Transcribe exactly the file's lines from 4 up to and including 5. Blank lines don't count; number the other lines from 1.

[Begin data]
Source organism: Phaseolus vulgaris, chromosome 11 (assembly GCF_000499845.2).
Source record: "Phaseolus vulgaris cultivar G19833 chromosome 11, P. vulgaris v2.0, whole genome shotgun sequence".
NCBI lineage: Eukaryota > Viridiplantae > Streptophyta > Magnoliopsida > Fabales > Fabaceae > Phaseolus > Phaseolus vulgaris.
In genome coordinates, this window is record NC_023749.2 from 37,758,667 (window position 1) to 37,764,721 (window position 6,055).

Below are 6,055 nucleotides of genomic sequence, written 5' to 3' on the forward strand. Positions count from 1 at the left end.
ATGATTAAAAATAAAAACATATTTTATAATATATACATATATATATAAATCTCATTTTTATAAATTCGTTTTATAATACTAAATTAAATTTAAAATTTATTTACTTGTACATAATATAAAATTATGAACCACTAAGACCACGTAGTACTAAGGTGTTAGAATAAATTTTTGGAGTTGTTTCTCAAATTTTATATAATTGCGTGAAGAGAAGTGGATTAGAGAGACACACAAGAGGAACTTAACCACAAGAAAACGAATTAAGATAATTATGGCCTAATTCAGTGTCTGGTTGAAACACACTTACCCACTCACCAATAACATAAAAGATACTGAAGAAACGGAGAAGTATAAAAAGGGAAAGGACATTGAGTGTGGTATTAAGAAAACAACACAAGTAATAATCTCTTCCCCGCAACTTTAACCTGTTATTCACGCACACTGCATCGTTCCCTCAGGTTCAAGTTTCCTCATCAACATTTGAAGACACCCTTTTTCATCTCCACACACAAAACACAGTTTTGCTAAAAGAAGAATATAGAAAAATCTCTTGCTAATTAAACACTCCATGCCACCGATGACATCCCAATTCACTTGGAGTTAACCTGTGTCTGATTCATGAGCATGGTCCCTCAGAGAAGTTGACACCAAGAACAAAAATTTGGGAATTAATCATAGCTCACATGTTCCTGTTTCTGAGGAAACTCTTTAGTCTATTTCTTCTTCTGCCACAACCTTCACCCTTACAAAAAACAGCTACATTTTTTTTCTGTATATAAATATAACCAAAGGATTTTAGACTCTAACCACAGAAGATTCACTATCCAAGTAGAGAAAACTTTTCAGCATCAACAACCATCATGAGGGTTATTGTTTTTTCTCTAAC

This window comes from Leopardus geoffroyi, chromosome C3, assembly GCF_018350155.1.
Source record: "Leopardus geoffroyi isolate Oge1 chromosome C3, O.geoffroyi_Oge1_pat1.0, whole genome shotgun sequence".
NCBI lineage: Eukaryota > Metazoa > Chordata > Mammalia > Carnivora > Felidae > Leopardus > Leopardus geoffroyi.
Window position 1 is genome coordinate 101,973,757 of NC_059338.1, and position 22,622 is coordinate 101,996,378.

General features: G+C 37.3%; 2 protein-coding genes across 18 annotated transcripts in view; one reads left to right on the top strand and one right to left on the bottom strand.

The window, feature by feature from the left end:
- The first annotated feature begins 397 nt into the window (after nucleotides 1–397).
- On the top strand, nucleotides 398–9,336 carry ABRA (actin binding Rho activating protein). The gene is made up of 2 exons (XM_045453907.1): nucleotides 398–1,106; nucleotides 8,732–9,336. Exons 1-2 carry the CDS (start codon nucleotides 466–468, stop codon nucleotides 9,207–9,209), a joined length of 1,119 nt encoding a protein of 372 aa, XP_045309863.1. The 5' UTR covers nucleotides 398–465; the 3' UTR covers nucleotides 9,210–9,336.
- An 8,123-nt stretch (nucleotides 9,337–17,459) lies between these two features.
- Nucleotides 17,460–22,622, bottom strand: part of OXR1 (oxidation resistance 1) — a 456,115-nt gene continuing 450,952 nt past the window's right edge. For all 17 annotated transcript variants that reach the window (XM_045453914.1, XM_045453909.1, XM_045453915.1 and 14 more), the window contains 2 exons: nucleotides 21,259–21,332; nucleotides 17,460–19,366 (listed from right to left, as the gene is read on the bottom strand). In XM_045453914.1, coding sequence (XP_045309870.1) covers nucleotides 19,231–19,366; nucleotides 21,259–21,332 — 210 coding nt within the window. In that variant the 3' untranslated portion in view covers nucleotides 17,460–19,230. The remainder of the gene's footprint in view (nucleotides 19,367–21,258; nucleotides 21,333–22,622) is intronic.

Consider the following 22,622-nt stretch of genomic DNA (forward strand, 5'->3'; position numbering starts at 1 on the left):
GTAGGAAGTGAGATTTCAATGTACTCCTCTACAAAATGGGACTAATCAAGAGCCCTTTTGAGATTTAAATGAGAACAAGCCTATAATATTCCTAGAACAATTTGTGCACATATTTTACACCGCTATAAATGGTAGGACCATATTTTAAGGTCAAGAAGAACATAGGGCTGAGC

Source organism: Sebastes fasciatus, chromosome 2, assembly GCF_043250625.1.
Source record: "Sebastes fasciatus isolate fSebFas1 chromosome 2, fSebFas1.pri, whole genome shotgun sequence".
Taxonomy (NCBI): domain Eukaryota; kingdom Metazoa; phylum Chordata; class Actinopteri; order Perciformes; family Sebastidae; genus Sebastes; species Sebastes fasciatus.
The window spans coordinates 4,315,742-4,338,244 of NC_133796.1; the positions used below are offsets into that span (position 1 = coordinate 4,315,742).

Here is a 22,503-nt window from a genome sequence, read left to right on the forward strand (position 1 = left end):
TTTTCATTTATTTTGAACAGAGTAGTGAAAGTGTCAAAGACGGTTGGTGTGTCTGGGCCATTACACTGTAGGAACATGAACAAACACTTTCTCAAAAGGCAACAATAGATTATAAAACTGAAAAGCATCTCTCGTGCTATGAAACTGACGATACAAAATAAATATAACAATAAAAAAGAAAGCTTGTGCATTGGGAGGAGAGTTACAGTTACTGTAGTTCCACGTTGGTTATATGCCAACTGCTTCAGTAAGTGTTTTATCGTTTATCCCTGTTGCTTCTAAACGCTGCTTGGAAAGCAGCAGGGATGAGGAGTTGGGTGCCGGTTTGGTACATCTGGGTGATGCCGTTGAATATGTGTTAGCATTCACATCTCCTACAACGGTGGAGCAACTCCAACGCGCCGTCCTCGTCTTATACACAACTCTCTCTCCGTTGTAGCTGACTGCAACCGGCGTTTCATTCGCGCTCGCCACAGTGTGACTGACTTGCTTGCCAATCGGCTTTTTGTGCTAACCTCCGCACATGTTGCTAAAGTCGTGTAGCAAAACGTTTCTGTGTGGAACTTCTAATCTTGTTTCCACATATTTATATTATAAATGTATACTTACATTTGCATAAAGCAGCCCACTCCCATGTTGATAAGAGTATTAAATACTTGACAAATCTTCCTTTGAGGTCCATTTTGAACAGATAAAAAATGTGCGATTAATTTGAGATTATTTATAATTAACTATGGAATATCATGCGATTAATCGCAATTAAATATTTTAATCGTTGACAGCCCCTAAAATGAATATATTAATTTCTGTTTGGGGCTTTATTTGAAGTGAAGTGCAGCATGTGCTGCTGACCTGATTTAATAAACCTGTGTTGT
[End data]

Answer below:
In genome coordinates, this window is record NC_023749.2 from 37,758,667 (window position 1) to 37,764,721 (window position 6,055).

Below are 6,055 nucleotides of genomic sequence, written 5' to 3' on the forward strand. Positions count from 1 at the left end.